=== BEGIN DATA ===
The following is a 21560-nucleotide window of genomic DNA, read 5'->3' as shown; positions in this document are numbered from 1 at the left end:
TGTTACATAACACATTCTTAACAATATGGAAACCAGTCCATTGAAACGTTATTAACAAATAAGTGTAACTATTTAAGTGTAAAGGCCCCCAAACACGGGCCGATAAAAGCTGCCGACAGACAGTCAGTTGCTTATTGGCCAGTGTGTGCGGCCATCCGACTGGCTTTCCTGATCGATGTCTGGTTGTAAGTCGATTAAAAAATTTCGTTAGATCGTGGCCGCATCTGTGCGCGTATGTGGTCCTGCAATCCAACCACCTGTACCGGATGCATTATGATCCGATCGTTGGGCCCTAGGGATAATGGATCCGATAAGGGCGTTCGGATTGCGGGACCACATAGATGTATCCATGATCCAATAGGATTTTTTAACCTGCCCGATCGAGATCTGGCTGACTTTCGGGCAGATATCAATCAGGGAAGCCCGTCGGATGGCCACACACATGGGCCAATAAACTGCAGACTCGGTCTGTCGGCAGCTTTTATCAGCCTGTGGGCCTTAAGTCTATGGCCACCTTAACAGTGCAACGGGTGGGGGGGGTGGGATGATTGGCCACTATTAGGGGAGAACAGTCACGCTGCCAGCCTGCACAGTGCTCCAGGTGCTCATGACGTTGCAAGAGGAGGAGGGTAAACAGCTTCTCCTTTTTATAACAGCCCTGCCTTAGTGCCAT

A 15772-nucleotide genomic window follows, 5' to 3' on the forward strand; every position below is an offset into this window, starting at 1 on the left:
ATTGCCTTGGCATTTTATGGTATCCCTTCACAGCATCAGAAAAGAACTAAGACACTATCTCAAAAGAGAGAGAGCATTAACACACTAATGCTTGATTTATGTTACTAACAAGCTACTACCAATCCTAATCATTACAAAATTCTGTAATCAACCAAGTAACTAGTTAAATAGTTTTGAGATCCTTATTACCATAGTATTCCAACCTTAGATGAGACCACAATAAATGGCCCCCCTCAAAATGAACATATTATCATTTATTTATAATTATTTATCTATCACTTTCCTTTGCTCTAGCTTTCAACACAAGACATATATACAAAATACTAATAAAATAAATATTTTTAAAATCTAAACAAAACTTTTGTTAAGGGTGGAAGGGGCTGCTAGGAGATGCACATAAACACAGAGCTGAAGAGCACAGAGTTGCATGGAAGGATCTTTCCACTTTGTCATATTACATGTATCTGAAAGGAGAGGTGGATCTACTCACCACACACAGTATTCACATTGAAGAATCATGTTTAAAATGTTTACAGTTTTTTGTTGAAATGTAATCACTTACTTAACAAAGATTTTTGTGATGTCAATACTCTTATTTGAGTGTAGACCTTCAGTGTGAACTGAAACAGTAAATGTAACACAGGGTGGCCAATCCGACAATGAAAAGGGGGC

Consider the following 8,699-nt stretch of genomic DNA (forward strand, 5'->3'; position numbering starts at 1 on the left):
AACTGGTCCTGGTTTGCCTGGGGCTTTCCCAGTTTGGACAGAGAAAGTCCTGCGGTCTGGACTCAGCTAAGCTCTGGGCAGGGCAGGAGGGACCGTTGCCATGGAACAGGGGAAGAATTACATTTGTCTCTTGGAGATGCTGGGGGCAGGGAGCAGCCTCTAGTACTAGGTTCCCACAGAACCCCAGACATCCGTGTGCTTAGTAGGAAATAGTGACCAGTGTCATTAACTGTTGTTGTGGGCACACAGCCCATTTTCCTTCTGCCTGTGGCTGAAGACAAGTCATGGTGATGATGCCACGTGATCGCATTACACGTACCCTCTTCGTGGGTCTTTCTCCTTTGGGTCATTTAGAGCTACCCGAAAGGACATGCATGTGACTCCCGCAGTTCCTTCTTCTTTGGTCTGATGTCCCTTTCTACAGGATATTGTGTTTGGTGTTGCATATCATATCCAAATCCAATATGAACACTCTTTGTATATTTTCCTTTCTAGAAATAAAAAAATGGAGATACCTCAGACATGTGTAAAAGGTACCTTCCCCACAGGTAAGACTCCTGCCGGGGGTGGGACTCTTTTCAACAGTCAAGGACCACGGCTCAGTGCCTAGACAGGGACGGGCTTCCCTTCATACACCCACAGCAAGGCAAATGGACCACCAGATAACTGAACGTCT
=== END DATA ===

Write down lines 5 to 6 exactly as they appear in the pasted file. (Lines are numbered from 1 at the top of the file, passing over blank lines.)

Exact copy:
Consider the following 8,699-nt stretch of genomic DNA (forward strand, 5'->3'; position numbering starts at 1 on the left):
AACTGGTCCTGGTTTGCCTGGGGCTTTCCCAGTTTGGACAGAGAAAGTCCTGCGGTCTGGACTCAGCTAAGCTCTGGGCAGGGCAGGAGGGACCGTTGCCATGGAACAGGGGAAGAATTACATTTGTCTCTTGGAGATGCTGGGGGCAGGGAGCAGCCTCTAGTACTAGGTTCCCACAGAACCCCAGACATCCGTGTGCTTAGTAGGAAATAGTGACCAGTGTCATTAACTGTTGTTGTGGGCACACAGCCCATTTTCCTTCTGCCTGTGGCTGAAGACAAGTCATGGTGATGATGCCACGTGATCGCATTACACGTACCCTCTTCGTGGGTCTTTCTCCTTTGGGTCATTTAGAGCTACCCGAAAGGACATGCATGTGACTCCCGCAGTTCCTTCTTCTTTGGTCTGATGTCCCTTTCTACAGGATATTGTGTTTGGTGTTGCATATCATATCCAAATCCAATATGAACACTCTTTGTATATTTTCCTTTCTAGAAATAAAAAAATGGAGATACCTCAGACATGTGTAAAAGGTACCTTCCCCACAGGTAAGACTCCTGCCGGGGGTGGGACTCTTTTCAACAGTCAAGGACCACGGCTCAGTGCCTAGACAGGGACGGGCTTCCCTTCATACACCCACAGCAAGGCAAATGGACCACCAGATAACTGAACGTCT